From Blood Money: Wasted Billions, Lost Lives, and Corporate Greed in Iraq by T. Christian Miller
Halliburton's aversion to the government was cast aside in 1962, when the company bought out Brown and Root, a Texas engineering and construction firm with a political past. Brothers George and Herman Brown had built their company through government contracting, thanks in large part to their connections to a young Texas Democrat named Lyndon Johnson. Johnson played a critical role is shuttling legislation through the House of Representatives to guarantee Brown and Root's first big project, a dam in the Texas Hill Country. And Brown and Root's contributions played a critical role in Johnson's first big political triumph. In his tumultuous run for Senate in 1948, which resulted in a razor-edge victory, Brown and Root made sure that several grocery bags filled with thousands of dollars quietly made their way to Johnson's campaign. As Johnson rose politically, Brown and Root rose financially. The company won an impressive list of federal contracts, from military bases abroad to shipbuilding during World War II to the Johnson Space Center in Houston. By 1969 Brown and Root had become the largest contruction company in the nation, with sales of 1.6 billion.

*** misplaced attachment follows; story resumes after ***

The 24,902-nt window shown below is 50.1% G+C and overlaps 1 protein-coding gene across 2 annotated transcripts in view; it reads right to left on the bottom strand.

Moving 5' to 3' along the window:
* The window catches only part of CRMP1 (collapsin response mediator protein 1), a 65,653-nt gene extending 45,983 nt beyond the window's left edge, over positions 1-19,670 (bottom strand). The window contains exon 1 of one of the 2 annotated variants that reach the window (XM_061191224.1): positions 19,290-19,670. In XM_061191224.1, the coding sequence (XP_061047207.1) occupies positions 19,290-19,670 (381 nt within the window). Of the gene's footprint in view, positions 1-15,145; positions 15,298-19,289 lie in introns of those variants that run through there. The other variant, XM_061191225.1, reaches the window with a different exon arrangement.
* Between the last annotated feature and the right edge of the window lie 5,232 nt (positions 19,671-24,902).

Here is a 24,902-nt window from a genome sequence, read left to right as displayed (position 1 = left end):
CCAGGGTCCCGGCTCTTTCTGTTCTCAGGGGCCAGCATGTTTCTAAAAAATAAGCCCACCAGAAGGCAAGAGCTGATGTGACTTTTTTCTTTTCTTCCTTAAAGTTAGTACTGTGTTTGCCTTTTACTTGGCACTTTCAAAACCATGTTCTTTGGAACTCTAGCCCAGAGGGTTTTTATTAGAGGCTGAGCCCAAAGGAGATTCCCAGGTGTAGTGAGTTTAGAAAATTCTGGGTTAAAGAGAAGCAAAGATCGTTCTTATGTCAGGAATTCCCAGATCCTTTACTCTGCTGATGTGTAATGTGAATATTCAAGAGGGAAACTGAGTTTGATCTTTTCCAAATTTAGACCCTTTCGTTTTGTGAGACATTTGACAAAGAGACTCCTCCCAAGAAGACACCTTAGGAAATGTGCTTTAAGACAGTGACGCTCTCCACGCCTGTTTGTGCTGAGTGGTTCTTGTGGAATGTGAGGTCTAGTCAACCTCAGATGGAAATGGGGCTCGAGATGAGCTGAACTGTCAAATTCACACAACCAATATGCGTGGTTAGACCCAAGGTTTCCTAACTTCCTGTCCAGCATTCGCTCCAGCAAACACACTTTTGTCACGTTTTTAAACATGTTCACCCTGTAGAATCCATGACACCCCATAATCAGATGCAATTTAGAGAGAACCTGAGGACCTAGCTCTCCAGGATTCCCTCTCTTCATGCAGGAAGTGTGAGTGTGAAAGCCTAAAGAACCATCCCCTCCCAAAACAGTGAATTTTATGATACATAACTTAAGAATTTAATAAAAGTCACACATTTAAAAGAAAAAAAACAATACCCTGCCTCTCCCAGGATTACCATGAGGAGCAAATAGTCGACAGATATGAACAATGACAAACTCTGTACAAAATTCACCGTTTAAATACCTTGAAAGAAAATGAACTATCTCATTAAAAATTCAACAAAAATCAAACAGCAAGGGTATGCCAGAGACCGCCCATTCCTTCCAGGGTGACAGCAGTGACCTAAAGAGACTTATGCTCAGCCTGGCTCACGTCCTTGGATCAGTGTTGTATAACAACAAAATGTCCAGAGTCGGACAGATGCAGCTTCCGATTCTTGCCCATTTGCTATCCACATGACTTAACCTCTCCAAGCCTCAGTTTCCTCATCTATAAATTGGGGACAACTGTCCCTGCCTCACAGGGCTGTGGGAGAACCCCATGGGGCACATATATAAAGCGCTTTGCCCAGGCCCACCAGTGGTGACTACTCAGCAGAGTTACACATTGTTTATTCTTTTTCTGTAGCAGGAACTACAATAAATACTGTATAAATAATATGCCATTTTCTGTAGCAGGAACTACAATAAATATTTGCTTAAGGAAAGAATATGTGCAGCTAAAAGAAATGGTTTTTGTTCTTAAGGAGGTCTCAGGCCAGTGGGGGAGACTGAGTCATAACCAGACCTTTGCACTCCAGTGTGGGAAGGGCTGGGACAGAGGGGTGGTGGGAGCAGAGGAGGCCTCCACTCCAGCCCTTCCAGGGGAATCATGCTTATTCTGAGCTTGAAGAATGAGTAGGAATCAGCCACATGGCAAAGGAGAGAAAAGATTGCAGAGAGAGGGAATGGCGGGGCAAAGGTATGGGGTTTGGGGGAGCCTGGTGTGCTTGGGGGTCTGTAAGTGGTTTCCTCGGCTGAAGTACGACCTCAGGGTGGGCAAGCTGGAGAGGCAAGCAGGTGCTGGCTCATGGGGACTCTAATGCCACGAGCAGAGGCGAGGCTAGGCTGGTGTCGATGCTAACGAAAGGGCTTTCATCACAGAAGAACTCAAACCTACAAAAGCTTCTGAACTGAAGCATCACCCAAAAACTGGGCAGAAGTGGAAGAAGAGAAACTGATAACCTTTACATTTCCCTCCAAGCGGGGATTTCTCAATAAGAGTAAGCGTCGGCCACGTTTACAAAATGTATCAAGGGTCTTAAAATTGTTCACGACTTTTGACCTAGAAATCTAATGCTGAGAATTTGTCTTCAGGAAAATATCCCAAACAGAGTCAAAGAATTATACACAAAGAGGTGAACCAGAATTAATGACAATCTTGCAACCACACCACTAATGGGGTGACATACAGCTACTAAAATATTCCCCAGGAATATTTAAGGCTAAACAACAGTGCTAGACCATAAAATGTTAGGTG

The Vietnam War gave Brown and Root its final boost to the top. After being bought out by Halliburton, Brown and Root joined a consortium of four companies in Vietnam that built $2 billion worth of airfields, hospitals, and military bases between 1965 and 1972. By 1967 the General Accounting Office (GAO) had faulted the "Vietnam builders" for massive accounting lapses and allowing thefts of materials. Brown and Root became a target of antiwar protesters, who dubbed the company Burn and Loot. The controversy even prompted a denunciation from a young Republican congressman from Illinois, an exact echo of the remarks that Democrats would make about the same company forty years later. "Why this huge contract has not been and is not now being adquately audited is beyond me, " he said. "The potential for waste and profiteering under such a contract is substantial." The congressman's name was Donald Rumsfield.